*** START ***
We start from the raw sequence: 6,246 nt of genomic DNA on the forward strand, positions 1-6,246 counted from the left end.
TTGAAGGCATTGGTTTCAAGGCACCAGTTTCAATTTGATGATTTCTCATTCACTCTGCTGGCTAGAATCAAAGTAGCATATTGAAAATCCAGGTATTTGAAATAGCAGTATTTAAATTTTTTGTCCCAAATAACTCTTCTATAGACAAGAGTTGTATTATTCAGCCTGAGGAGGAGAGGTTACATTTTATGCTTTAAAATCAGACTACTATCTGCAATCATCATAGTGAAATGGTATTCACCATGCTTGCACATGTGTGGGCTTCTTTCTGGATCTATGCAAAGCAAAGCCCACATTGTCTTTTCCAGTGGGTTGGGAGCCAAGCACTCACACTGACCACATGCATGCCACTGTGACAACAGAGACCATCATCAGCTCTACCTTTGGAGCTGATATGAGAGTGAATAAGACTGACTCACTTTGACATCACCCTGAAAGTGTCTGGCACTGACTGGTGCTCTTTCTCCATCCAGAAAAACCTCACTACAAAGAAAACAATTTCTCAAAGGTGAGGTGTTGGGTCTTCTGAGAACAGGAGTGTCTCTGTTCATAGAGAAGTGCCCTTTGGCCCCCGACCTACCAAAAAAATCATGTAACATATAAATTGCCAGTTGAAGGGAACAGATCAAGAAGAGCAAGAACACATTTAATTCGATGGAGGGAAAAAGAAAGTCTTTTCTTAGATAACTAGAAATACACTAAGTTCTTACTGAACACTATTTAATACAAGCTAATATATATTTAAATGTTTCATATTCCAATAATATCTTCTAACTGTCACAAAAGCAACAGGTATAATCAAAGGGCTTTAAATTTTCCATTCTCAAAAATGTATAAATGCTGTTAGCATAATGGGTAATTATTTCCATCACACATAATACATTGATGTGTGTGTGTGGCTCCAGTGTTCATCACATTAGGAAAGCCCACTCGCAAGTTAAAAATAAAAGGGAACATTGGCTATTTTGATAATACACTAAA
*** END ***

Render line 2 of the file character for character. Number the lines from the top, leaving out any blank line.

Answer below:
TTGAAGGCATTGGTTTCAAGGCACCAGTTTCAATTTGATGATTTCTCATTCACTCTGCTGGCTAGAATCAAAGTAGCATATTGAAAATCCAGGTATTTGAAATAGCAGTATTTAAATTTTTTGTCCCAAATAACTCTTCTATAGACAAGAGTTGTATTATTCAGCCTGAGGAGGAGAGGTTACATTTTATGCTTTAAAATCAGACTACTATCTGCAATCATCATAGTGAAATGGTATTCACCATGCTTGCACATGTGTGGGCTTCTTTCTGGATCTATGCAAAGCAAAGCCCACATTGTCTTTTCCAGTGGGTTGGGAGCCAAGCACTCACACTGACCACATGCATGCCACTGTGACAACAGAGACCATCATCAGCTCTACCTTTGGAGCTGATATGAGAGTGAATAAGACTGACTCACTTTGACATCACCCTGAAAGTGTCTGGCACTGACTGGTGCTCTTTCTCCATCCAGAAAAACCTCACTACAAAGAAAACAATTTCTCAAAGGTGAGGTGTTGGGTCTTCTGAGAACAGGAGTGTCTCTGTTCATAGAGAAGTGCCCTTTGGCCCCCGACCTACCAAAAAAATCATGTAACATATAAATTGCCAGTTGAAGGGAACAGATCAAGAAGAGCAAGAACACATTTAATTCGATGGAGGGAAAAAGAAAGTCTTTTCTTAGATAACTAGAAATACACTAAGTTCTTACTGAACACTATTTAATACAAGCTAATATATATTTAAATGTTTCATATTCCAATAATATCTTCTAACTGTCACAAAAGCAACAGGTATAATCAAAGGGCTTTAAATTTTCCATTCTCAAAAATGTATAAATGCTGTTAGCATAATGGGTAATTATTTCCATCACACATAATACATTGATGTGTGTGTGTGGCTCCAGTGTTCATCACATTAGGAAAGCCCACTCGCAAGTTAAAAATAAAAGGGAACATTGGCTATTTTGATAATACACTAAA